Selling a business is more than just a financial decision — it’s also an emotional decision, one that can overwhelm even the most seasoned business owner. When you’ve owned and run your own business, it becomes a part of your identity.
You’re not just selling the company, you’re letting go of a part of yourself.
Your team of advisers can help guide you through the steps necessary to prepare for the financial ramifications of selling a businesses. But you also need to pay special attention to the personal impact of selling a business.
Perhaps the most important factor to consider is the effect that the sale will have on your family — particularly if any of your children work in the business. How involved will your family be in the transaction? Will they personally benefit and, if so, are they ready for that responsibility? Should a governance plan be put in place to protect your family from this wealth?
Preparing your family for the money
The best way to ensure that children and grandchildren are able to handle their family’s wealth responsibly is to get them involved in its management, provide them with financial education early and help create a forum in which they can make decisions together.
Begin by holding regular family meetings to define current needs, discuss common values and a vision for future generations. Make sure each family member knows his or her role and responsibilities and is willing to work together to come to a shared sense of risk and reward. You will also want to involve trusted advisers and fiduciaries that you have appointed in these meetings.
Ideally, these discussions should start long before the sale of your business and address important questions, such as your lifestyle as you grow older, your charitable goals and how much you’ll want to leave your children and grandchildren.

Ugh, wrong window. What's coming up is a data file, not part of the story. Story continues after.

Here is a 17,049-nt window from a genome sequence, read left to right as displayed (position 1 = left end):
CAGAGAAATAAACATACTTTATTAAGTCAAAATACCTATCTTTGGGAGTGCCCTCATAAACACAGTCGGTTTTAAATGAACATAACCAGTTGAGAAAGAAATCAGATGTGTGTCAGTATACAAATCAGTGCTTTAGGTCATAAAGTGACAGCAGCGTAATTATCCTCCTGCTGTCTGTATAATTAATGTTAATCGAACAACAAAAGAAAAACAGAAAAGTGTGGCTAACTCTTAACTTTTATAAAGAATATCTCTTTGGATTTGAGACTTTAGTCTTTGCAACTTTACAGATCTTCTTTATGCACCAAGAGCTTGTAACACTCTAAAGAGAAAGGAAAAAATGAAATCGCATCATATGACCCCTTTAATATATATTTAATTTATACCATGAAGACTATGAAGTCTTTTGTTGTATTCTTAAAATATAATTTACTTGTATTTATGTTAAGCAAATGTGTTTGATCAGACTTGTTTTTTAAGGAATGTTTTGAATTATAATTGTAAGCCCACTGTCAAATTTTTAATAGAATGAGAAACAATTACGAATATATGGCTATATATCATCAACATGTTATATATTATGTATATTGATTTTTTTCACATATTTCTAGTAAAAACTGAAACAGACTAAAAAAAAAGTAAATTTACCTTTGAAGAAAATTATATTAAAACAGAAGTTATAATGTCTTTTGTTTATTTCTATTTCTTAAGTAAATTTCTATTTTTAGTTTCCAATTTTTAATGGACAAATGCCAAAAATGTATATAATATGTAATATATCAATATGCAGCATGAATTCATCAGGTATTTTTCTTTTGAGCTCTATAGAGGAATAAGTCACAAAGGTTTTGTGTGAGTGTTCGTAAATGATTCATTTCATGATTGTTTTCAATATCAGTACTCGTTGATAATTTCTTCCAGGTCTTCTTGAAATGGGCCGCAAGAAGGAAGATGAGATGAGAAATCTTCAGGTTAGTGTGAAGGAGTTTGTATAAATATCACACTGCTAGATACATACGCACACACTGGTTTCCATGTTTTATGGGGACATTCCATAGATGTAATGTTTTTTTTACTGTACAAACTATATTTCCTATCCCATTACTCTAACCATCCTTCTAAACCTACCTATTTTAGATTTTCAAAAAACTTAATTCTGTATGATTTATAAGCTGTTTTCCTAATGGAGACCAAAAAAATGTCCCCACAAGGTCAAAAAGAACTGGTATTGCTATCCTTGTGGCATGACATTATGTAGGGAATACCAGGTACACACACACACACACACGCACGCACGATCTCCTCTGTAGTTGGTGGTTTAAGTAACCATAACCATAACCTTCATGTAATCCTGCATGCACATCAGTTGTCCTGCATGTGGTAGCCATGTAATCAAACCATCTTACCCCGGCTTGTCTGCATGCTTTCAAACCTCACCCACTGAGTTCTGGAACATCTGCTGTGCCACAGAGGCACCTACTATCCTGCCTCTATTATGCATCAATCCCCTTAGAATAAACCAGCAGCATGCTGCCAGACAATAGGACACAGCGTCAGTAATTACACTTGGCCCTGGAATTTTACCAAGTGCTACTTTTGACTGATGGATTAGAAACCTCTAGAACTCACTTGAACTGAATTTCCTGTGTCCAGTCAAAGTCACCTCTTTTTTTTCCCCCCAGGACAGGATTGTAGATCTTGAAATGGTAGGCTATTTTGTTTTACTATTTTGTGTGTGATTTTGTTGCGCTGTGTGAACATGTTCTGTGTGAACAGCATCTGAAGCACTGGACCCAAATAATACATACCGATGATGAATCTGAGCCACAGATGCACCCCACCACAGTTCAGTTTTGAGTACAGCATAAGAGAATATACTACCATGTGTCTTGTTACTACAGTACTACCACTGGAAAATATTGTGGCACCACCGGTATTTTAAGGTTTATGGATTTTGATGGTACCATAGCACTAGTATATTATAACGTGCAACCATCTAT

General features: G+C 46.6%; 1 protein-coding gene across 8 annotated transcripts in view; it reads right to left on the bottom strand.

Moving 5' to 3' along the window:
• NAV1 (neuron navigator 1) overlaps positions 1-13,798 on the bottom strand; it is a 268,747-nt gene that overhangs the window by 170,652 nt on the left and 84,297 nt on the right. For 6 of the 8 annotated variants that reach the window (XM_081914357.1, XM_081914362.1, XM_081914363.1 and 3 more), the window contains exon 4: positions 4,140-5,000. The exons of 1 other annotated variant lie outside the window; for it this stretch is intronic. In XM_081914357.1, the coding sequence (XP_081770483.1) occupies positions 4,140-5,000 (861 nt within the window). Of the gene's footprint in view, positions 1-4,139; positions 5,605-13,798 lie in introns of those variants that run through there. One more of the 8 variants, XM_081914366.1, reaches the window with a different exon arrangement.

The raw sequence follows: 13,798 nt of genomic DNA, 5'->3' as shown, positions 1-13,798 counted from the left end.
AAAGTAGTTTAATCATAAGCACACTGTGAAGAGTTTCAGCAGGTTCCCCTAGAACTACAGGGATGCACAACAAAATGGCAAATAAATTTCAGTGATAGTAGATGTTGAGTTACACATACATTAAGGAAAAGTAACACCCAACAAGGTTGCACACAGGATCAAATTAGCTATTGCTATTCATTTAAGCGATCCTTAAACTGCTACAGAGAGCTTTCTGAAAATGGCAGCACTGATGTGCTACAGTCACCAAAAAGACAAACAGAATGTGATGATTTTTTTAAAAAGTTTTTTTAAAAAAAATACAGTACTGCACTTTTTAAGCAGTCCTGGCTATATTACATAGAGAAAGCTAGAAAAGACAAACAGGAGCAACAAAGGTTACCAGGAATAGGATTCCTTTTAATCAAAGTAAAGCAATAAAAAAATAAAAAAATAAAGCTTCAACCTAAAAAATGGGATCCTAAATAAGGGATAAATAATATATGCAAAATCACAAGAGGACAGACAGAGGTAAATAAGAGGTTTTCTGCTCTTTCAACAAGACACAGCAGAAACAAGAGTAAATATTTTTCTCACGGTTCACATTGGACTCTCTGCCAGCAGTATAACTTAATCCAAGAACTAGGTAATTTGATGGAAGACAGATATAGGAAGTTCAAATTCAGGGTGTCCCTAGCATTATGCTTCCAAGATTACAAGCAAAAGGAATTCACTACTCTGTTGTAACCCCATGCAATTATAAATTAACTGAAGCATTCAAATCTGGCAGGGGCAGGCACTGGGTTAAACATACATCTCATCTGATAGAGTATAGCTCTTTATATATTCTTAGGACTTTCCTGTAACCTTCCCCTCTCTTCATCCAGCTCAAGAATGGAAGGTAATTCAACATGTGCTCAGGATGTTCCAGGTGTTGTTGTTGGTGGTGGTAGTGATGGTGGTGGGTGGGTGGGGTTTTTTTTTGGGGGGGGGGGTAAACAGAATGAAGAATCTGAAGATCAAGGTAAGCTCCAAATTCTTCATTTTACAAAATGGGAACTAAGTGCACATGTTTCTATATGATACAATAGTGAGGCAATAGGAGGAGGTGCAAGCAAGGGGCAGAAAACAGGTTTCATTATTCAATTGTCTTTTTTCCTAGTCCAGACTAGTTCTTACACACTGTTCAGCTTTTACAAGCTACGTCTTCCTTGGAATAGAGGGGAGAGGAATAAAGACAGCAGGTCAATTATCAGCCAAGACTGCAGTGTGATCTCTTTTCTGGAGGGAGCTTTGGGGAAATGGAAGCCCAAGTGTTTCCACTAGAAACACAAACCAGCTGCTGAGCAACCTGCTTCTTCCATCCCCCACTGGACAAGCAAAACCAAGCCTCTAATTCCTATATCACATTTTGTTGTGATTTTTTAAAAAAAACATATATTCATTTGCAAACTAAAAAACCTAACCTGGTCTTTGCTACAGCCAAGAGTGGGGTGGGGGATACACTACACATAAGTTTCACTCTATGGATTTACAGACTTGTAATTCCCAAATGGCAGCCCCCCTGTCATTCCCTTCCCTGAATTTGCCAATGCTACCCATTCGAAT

An important conversation
The answers to these questions will help drive your family’s wealth management strategy, which in turn will influence the type of deal you strike when you ultimately decide to sell your business.
What you learn in this process may help you answer more sensitive questions, as well. For example, you may need to decide whether a child who was active in the business should have a greater share of the profits than a child who was not interested in participating.
While the decision is up to you, the meetings may provide additional context for your choice and give you the opportunity to be transparent about your thinking on the matter. Failing to address such questions in an open and honest way could be an impediment to sustaining family wealth and promoting family harmony.
Outlining these objectives can be difficult, but diligent preparation in the present can set up smoother transitions in the future. ●
This material is not intended to constitute legal, tax, investment or financial advice. The information discussed herein may not be applicable to or appropriate for every investor and should be used only after consultation with professionals who have reviewed your specific situation. Trademarks and logos belong to their respective owners.
Ron Ambrogio is Ohio regional president at BNY Mellon Wealth Management